The original Gpx1/2-DKO colony was a mixed line of the B6 and 129 strains [8]. This line was backcrossed to B6 for 7 generations, and to 129 to produce N5, N7 and N10 cohorts [8]. All data for Gdac1 genetics were obtained from mice fed semi-purified diets (Harland Teklad; casein, sucrose, corn oil; TD 06306 and TD 06307), designed to mimic LabDiets 5020 (10% corn oil, Purina) and 5001 (5% corn oil) for calories and macronutrients and using AIN76A vitamin and micronutrient specifications [15]. These diets reduced disease severity relative to LabDiet formulations [8], [15]. To produce homozygous DKO offspring efficiently, it was necessary to use semi-purified diets to prevent high mortality of homozygous DKO male breeders before reaching 35 days of age when on LabDiets. Studies reported here were approved by the City of Hope Institutional Animal & Use Committee.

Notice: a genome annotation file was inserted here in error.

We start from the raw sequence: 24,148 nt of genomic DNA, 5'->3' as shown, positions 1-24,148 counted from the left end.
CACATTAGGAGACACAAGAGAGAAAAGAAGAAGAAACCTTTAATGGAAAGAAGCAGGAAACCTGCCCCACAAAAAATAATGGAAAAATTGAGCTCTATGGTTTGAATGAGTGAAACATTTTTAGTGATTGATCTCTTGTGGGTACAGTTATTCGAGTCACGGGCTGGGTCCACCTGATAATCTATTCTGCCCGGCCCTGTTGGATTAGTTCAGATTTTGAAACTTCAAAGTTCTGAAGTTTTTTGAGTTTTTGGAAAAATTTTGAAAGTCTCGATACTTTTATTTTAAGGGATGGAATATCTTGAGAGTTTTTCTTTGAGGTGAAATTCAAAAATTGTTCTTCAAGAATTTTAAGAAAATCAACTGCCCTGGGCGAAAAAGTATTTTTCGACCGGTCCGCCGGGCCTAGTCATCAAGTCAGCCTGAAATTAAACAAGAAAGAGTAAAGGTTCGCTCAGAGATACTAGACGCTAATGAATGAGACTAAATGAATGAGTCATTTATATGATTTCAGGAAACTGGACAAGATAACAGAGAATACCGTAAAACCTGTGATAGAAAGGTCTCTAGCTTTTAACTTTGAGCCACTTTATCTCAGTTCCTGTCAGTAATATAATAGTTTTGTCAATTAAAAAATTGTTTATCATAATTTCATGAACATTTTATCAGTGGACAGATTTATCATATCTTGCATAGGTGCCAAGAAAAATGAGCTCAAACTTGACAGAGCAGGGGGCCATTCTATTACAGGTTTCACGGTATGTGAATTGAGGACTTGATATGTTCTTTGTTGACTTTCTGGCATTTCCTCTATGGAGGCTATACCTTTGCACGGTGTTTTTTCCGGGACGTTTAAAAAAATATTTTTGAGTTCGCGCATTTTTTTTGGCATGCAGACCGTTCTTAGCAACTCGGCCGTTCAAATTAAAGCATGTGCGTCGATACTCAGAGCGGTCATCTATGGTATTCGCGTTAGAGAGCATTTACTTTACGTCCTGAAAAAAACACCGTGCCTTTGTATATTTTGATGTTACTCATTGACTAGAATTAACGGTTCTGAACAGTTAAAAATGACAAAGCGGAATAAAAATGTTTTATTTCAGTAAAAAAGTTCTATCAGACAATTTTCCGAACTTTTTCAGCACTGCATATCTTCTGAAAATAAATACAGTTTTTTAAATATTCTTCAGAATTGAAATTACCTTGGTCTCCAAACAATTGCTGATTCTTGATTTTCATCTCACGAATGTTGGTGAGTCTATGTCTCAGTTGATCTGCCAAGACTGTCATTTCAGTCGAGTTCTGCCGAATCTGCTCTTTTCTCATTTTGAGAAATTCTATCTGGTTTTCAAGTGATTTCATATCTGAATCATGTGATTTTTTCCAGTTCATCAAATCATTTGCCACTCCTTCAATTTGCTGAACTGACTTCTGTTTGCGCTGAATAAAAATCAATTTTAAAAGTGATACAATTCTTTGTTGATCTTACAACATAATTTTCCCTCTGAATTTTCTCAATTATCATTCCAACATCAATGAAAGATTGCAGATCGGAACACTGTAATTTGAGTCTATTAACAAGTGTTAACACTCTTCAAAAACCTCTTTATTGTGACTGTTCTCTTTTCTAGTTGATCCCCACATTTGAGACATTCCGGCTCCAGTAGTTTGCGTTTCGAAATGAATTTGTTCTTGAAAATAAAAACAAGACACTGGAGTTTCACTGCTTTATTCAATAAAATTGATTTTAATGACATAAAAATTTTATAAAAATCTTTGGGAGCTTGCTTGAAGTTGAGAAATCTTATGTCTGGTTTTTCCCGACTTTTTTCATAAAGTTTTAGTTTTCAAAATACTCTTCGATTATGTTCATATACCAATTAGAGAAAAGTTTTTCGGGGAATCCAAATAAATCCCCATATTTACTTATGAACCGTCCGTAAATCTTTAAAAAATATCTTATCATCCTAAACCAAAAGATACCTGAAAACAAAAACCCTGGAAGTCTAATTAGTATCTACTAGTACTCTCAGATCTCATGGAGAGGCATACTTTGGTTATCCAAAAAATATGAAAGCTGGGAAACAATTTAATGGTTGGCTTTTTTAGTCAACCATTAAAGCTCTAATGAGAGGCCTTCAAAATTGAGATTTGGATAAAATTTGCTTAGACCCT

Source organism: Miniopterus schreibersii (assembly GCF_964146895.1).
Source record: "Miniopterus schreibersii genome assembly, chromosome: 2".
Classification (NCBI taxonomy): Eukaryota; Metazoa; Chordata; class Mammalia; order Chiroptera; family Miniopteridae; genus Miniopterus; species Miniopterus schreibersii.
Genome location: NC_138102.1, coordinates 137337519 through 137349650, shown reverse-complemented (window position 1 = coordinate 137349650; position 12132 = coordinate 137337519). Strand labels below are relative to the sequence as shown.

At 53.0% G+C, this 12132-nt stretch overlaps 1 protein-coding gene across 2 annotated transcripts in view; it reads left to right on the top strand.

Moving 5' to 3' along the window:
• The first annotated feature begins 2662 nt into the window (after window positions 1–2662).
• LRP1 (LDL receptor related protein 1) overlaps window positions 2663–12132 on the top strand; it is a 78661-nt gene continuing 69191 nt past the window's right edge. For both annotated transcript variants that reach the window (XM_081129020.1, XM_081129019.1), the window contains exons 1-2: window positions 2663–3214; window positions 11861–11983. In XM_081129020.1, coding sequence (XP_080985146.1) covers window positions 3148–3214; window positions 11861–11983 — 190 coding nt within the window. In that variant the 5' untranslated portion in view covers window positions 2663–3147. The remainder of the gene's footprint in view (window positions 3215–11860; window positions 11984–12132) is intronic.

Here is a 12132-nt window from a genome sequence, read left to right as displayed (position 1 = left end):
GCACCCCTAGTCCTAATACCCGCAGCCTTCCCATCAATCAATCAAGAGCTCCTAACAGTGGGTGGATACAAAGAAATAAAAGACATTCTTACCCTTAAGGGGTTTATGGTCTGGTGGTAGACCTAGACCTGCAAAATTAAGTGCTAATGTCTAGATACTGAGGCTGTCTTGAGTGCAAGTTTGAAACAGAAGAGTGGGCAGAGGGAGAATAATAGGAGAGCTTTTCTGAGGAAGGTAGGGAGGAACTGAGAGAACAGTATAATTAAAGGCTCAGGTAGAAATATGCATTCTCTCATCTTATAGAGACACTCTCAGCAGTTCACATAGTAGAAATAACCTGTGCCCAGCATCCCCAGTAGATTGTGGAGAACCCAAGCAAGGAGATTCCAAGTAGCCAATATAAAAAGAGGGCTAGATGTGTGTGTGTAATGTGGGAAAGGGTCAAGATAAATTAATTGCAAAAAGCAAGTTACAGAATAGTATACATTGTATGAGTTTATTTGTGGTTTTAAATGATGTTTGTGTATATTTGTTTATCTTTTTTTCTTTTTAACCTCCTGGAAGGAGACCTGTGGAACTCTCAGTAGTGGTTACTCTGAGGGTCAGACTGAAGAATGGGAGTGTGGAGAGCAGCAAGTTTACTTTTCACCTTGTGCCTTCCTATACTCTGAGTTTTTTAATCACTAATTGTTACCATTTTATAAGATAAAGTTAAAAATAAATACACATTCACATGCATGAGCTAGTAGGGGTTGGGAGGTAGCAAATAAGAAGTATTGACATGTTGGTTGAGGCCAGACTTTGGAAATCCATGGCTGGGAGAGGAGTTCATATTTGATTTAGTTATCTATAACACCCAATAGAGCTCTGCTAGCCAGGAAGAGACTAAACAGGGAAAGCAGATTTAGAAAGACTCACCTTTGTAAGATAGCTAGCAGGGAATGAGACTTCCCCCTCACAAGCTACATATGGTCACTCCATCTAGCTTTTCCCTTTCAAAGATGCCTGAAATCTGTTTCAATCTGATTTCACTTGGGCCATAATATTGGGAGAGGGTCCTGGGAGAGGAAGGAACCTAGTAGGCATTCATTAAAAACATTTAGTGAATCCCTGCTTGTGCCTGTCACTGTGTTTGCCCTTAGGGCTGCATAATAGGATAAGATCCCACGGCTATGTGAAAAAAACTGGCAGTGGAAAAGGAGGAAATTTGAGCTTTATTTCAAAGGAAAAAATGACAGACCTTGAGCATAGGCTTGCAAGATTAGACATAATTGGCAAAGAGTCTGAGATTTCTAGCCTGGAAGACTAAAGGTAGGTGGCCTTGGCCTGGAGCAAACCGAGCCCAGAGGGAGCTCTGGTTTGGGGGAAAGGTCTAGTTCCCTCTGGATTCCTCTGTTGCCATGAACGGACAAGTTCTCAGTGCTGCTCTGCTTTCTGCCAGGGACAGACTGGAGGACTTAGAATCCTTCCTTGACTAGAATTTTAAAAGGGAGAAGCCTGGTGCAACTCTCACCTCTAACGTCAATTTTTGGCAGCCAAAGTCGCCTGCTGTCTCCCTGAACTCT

Refined Gdac1 Marker Panel

A denser SNP marker panel was established concentrating on the Gdac1 region of Chr. 2 and some of the flanking area (Table 1) [8]. Additional SNPs were examined on Chr 1: 88 and 142 mbp as well as Chr 3: 64 and 118 mbp because B6 alleles were detected by a genome-wide scan of ten 129 N7 mice performed by the Jackson Laboratory Genome Scanning Service (Bar Harbor, ME) using 141 markers to cover the 19 autosomes at ∼20 mbp interval (Table 1 and [8]). SNPs were obtained from the Jackson Laboratory MGI SNP database ( and the flanking sequences were screened for repeats in RepeatMasker ( Primers were made for the MassARRAY iPLEX Gold system by Sequenom, San Diego, CA and primer sequences are available on request. All DNA samples from the 129 N7 cohort described previously were rescreened [8].